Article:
Crises allow us to rebuild and repair old systems. The inherent turmoil that calamities such as the COVID-19 pandemic create can provide space for improvements on our current societal norms, as demonstrated by the oft-argued and now-proven idea that one doesn’t need to physically be in a corporate office to get one’s work done. With the rise of remote employment, commuter culture has sharply declined and carbon dioxide emissions have declined with it. Given the immediate and existential threat that climate change poses, our current times are ripe for reforms in how we create and acquire energy.
Exxon Mobil apparently does not want to be part of this new, better and safer future. Despite investing $1 billion annually into renewable energy technologies, the company has seen fit to pick “rewind” over “reset” and plans to resume operations on their three oil rigs off the Santa Barbara coast. In order to transport the oil drilled from our coast, ExxonMobil would need to run a fleet of up to 70 trucks operating 24/7 up and down the U.S. Highway 101. These trucks are necessary because the oil pipeline that ExxonMobil previously used ruptured in 2015 and leaked 105,000 gallons of crude oil.
The danger inherent to 70 oil-laden trucks operating 24/7 on a rather busy highway should be obvious, particularly in an area as fire-prone as ours. In 2017, the Thomas Fire lit over 30 oil seeps, which severely threatened to derail state officials’ firefighting efforts. I invite you to consider the ramifications of even a single oil tanker truck catching on fire while driving up the 101. The Santa Barbara County Environmental Impact Report (EIR) predicts that for the Pentland Terminal destination, a truck will spill at least every 17 years. This figure assumes that ExxonMobil will achieve 100% compliance with risk mitigation measures, which include calling upon the services of the Santa Barbara County Fire Department. I sincerely hope that the fire department is never forced to choose between cleaning up Exxon’s oil spills and fighting a fire that threatens our UC Santa Barbara campus.
It is an undeniable fact that reopening these oil rigs and the accompanying oil truck traffic increases the chances of yet another spill in our beautiful community. It is also undeniable that the odds are further stacked in favor of yet another ecological disaster by the aged nature of these oil rigs. One of the greatest chapters in this farce, however, lies in the temporary nature of the trucks that ExxonMobil plans to use as a means of transporting their oil. The trucks are only to be used for seven years — or until a new pipeline is constructed. To be clear, this would be the same pipeline that spilled in 2015, operated and repaired by the same company: Plains All American Pipeline. Then-Santa Barbara County Supervisor Doreen Farr called it “more than an inconvenience . . . a disaster,” observing the utter destruction of biodiversity along the Santa Barbara coastline. Generally, oil pipelines are seen as a safer alternative to trucks. When Plains All American Pipeline is concerned, that is clearly not the case.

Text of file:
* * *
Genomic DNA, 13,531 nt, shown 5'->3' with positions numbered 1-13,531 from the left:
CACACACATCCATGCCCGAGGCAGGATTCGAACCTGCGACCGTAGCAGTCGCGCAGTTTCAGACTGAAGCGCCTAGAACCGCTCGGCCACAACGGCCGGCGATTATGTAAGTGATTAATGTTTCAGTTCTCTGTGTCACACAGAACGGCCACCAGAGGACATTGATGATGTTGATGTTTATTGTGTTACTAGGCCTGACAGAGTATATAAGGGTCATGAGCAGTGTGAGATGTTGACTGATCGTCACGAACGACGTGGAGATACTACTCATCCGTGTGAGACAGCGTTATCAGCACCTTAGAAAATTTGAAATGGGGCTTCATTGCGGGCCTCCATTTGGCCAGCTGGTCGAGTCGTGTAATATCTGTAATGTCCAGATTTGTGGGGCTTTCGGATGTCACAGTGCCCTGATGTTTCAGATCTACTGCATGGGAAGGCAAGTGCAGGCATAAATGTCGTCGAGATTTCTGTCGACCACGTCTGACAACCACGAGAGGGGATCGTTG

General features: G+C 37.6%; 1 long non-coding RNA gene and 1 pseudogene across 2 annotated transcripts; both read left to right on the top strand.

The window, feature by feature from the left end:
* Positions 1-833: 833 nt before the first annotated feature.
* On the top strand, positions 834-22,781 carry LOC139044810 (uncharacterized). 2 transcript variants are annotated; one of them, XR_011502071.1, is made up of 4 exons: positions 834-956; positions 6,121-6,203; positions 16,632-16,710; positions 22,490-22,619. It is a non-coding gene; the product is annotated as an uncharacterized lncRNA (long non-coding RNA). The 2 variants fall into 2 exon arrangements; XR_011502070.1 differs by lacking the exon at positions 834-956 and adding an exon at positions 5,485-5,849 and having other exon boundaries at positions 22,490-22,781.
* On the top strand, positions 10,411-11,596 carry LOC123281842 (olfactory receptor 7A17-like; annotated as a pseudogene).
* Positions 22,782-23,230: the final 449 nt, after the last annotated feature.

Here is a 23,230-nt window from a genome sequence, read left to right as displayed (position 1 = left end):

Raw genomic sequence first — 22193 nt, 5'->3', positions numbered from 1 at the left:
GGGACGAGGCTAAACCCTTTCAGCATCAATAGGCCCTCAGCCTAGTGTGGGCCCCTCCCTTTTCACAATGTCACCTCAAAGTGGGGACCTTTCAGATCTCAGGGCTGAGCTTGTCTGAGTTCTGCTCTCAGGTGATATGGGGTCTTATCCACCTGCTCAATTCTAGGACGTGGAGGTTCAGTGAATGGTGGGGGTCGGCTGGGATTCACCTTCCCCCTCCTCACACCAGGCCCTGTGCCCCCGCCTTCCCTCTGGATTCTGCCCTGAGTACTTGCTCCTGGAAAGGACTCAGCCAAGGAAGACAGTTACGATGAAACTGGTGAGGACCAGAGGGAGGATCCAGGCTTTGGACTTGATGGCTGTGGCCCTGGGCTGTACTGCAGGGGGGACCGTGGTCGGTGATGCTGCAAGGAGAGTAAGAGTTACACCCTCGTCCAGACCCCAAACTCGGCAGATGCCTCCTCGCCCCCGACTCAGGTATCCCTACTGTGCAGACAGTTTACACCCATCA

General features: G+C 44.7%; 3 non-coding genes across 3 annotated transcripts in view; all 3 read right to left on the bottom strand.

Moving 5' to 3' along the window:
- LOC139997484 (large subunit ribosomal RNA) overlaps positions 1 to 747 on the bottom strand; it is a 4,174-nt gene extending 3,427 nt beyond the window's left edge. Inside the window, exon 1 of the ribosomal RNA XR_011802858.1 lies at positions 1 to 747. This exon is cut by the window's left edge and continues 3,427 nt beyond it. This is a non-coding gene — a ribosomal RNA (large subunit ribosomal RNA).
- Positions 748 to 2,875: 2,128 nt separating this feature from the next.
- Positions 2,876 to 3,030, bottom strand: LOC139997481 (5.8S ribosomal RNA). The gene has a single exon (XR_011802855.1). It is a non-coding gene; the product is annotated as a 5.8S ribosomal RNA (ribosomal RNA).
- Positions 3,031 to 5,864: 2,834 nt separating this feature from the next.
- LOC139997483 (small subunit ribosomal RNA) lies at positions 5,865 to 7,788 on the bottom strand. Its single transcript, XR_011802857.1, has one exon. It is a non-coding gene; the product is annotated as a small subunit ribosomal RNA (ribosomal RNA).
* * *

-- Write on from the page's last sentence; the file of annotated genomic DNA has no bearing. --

Furthermore, if pipelines truly are the safer transport alternative, then why isn’t ExxonMobil waiting for the pipeline to finish being constructed? When Exxon Mobil argues that it’s benefiting the county with its business, it’s actually forcing cash-strapped communities to risk environmental disasters simply for the opportunity to work a job in an energy sector that should soon be gone. The EIR offered an alternative to ExxonMobil’s proposal that would forbid trucks from transporting oil if rain levels exceed half an inch — it will be telling if ExxonMobil chooses not to accept those terms. Additionally, the EIR also determined that the emissions from ExxonMobil’s truck fleet would surpass the county’s established limit on nitrogen oxide and dioxide emissions for the trucks heading to the Pentland plant, decreasing local air quality. Apparently, endangering us with oil spills is not enough for Exxon — they must also slowly sabotage the very air we breathe.
ExxonMobil wishes to reopen three aging oil rigs in a highly biodiverse region of the Santa Barbara coast and transport that oil 24 hours a day, seven days a week at the expense of our air quality and traffic flow until it can resume using an oil pipeline that ruptured a mere half-decade ago, all the while ignoring the possibility of returning jobs to our community in the renewable energy sector. For the sake of the air we breathe, the water that surrounds us and the world that we live in, we must oppose Exxon Mobil’s planned reopening of their oil rigs and instead compel them to find community-friendly and environmentally responsible alternatives.
Kaelen Perrochet is the statewide policy analyst for UCSB’s Office of the External Vice President for Statewide Affairs (EVPSA). Both he and the Office of the EVPSA stand firmly opposed to ExxonMobil’s planned operations in Santa Barbara and the central coast.